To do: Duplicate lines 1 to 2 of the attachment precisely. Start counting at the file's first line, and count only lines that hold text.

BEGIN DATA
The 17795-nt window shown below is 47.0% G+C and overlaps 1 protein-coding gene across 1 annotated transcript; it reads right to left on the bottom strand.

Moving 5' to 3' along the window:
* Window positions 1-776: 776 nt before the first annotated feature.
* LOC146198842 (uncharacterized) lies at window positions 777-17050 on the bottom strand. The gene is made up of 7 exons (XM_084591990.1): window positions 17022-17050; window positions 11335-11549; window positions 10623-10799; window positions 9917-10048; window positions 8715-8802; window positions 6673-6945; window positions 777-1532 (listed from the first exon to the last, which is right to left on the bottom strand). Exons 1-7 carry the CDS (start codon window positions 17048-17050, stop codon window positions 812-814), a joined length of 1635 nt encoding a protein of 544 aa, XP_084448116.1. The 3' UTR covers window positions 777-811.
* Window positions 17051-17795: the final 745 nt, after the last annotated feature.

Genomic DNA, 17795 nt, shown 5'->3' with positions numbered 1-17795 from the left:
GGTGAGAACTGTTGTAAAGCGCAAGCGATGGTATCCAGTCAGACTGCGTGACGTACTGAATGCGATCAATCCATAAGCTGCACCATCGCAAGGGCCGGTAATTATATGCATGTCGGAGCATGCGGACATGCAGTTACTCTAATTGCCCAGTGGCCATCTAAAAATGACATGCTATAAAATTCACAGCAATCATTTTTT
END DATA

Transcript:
The 17795-nt window shown below is 47.0% G+C and overlaps 1 protein-coding gene across 1 annotated transcript; it reads right to left on the bottom strand.

Moving 5' to 3' along the window: